The Pygmalion Effect
From Ovid to Hitchcock
Stoichita traces the reverberations of Ovid’s founding myth from ancient times through the advent of cinema. Emphasizing its erotic origins, he locates echoes of this famous fable in everything from legendary incarnations of Helen of Troy to surrealist painting to photographs of both sculpture and people artfully posed to simulate statues. But it was only with the invention of moving pictures, Stoichita argues, that the modern age found a fitting embodiment of the Pygmalion story’s influence. Concluding with an analysis of Alfred Hitchcock films that focuses on Kim Novak’s double persona in Vertigo, The Pygmalion Effect illuminates the fluctuating connections that link aesthetics, magic, and technical skill. In the process, it sheds new light on a mysterious world of living artifacts that, until now, has occupied a dark and little-understood realm in the history of Western image making.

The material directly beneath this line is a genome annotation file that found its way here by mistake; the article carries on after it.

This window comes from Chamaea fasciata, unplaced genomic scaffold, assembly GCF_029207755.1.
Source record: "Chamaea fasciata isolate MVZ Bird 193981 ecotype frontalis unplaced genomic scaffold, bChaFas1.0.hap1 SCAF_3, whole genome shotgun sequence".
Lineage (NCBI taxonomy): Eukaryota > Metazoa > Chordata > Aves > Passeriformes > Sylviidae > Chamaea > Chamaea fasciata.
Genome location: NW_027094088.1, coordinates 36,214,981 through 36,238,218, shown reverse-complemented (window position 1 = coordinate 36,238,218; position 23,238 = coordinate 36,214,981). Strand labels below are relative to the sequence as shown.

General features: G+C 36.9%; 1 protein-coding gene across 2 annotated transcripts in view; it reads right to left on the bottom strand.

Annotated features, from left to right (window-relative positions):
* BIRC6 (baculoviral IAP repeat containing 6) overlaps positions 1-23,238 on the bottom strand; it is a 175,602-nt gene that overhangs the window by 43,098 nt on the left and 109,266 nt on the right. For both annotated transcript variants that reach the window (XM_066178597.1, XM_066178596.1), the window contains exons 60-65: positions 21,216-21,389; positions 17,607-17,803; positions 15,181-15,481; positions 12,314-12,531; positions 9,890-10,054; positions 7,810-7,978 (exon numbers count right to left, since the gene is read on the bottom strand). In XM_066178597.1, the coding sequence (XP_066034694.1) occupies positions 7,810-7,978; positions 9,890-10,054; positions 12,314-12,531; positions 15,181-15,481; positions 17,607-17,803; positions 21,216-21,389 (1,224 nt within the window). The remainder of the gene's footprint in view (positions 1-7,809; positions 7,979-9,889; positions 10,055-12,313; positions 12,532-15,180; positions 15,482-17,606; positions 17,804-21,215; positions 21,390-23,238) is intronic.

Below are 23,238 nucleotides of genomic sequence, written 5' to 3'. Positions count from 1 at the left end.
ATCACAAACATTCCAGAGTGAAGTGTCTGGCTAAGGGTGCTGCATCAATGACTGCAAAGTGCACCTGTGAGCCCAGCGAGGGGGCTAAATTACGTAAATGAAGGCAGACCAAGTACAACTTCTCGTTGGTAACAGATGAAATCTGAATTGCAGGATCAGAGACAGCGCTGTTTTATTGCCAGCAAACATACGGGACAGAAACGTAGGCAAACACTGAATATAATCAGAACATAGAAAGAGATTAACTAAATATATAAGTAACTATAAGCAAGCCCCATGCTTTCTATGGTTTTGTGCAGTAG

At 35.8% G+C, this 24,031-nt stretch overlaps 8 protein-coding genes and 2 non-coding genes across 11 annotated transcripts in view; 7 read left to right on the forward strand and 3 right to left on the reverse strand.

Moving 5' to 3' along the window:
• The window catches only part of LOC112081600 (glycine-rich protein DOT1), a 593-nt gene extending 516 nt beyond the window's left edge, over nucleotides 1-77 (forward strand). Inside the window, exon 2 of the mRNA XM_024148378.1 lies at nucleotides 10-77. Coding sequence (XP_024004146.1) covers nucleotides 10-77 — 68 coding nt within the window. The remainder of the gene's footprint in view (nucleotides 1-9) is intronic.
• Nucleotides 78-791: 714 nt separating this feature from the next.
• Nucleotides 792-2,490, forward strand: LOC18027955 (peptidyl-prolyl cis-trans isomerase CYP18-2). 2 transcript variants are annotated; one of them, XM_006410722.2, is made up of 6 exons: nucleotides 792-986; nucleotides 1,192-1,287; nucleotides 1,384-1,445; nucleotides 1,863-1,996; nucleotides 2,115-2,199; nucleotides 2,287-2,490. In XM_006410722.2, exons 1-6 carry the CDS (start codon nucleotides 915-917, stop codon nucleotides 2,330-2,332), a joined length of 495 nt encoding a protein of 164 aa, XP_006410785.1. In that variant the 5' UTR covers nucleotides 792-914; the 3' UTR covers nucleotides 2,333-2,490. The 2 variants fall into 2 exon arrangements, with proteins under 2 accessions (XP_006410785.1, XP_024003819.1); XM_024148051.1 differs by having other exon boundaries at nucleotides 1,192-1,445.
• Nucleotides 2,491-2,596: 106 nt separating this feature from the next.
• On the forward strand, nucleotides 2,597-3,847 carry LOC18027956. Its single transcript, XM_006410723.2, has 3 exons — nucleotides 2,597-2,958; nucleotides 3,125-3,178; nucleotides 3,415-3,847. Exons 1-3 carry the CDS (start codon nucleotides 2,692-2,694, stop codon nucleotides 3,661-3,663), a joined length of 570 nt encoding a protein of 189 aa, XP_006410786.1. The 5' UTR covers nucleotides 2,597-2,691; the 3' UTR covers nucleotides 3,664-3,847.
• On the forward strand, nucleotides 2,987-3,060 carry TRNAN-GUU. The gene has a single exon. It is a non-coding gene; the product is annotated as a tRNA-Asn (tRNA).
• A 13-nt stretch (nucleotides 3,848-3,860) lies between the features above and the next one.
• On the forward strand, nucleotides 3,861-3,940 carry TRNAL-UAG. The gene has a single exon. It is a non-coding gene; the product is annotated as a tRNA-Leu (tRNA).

“Victor Stoichita is one of the most brilliant art historians of his generation, and The Pygmalion Effect is his most wide-ranging book to date. Dazzling in his scholarship, Stoichita successfully excavates the core of the Pygmalion myth for the art and literature that invoke it.”
“This is a book of real imaginative scope—from Pygmalion to Bacchus to Helen of Troy, from classical philology to contemporary visual poetics, from narrative to sculpture to photography to cinema. Stoichita manages to touch all these bases with both erudition and grace.”